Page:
ZimFact says judging by the MDC Alliance's 10% annual projected growth rate, Zimbabwe's economy can only grow to between $28 billion and $30 billion over the next eight years, far below the $100 billion mark forecast by the opposition.

Using the GDP as stated by the World Bank in 2017, the geometric growth by 2028 would be $46,28 billion. This growth is predicated on infrastructure development, mining, tourism and FDI exceeding 25% of GDP, and a stable monetary policy environment.

The United States in 2009 after former president Barack Obama was sworn into office, also worked on infrastructure development to create jobs following the 2008 global economic recession.

The Chamisa-led MDC Alliance's plan is to focus on mining, agriculture and tourism sectors in the first five years; and health, education, ICT, distribution and financial services in the last five years of the 10-year period.
Zimbabwe has the potential to be in the world's top 10 largest producers of the following minerals: gold, platinum, lithium, chrome, nickel and tantalite, according to South African firm Emergent Research.

Given this scenario, it would appear that the MDC Alliance plan may deliver growth, which nonetheless cannot match their $100 billion target, but it will be growth all the same, limited as it will be by the speed of implementing relevant policies.

"To get a 10% growth rate is difficult in any year and hard to maintain for 10 years running, but not impossible. South Korea did it in the 1960s-1980s and so did some of the other Asian miracle countries like Singapore, Taiwan and China in the 1970s-2000s, though all have seen slower growth over time," Freeman said.

"The fast growing economies of Vietnam, Cambodia and Laos do 6% to 8% per year in the last decade so that might be a more realistic target.

"But Zimbabwe had such a big loss in GDP in the 2000s that it might be able to grow fast.

"Countries that have bad economic spells often have rapid recoveries, as you had in 2010-11. But 10% growth will not in a decade expand the economy six-fold.  It would be 2,5-fold, which would be wonderful in any case."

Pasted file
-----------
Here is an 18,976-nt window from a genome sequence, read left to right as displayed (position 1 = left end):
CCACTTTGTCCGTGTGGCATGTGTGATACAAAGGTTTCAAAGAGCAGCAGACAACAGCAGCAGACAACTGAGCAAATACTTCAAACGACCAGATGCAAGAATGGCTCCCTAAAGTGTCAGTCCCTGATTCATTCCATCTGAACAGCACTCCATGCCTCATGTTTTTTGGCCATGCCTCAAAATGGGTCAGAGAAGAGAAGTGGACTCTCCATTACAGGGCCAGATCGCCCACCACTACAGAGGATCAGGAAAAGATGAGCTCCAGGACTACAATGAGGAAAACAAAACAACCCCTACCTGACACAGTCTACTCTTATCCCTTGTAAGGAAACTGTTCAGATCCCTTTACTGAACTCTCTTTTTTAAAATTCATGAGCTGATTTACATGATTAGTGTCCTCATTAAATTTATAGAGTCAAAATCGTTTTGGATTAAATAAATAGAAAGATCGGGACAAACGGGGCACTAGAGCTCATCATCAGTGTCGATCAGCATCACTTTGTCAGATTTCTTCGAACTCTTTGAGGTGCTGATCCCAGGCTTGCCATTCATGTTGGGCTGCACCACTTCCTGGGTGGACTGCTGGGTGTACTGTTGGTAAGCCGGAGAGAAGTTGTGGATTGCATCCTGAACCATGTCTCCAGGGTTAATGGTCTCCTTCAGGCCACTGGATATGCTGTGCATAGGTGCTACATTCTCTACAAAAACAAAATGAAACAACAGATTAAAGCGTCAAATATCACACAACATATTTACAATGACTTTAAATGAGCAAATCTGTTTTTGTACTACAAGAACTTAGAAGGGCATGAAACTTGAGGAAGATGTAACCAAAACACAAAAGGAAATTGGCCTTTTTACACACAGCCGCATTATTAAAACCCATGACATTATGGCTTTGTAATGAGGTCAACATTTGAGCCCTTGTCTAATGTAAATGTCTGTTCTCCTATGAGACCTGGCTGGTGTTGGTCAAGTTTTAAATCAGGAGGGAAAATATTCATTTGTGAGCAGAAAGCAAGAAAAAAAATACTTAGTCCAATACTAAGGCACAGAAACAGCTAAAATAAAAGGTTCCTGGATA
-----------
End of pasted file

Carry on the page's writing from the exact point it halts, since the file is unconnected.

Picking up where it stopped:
Current economic situation

American writers Michelle Gavin and Todd Moss described Mnangagwa's slogan about the economy being "open for business" as a charade.

"This kind of rhetoric may be encouraging, but it does not square with the facts. Zimbabwe's economy is in a perilous state.

"The government is more than $10 billion in debt and there is almost no physical cash in the country.

"Civil servants - the tiny lucky minority with formal jobs - are supposedly paid in United States dollars, but there are few actual dollars in circulation," Gavin and Moss said.

"A friend recently waited hours at the bank for his $20 daily withdrawal allowance, only to be given a plastic bag of 10-cent 'bond coins'." In Zimbabwe, even fake money is in short supply.

"The government knows that it needs to address the cash crisis and create jobs.

"But it seems highly doubtful that the very same people who destroyed Zimbabwe's economy through mismanagement and theft have suddenly seen the light and can now credibly pilot a turnaround."

The two added that "the leaders of the economic policy team, Finance minister Patrick Chinamasa and central bank governor John Panonetsa Mangudya, were both Mugabe-era relics.

"Given their track record, one would need hard evidence to believe that this is a new era for the economy."

Gavin is a senior fellow for Africa Studies at the United States-based think- tank Council on Foreign Relations while Moss is a former deputy assistant secretary of State in the George W Bush administration.

The article appeared in Foreign Affairs, an American leading forum for serious discussion of American foreign policy and global affairs.

"Few of the heralded reforms have actually been implemented. Government wages still gobble up more than 90% of state revenues.

"Plans for repaying old loans depend on mystery saviours and magical thinking about investor largesse. A highly touted anti-corruption campaign is little more than a selective attack on political opponents," Gavin and Moss said.
"And the government's courting of international investors is less about true private commerce and more about securing sweetheart mining and trade deals for companies controlled by the political and military elite."

Source - the standard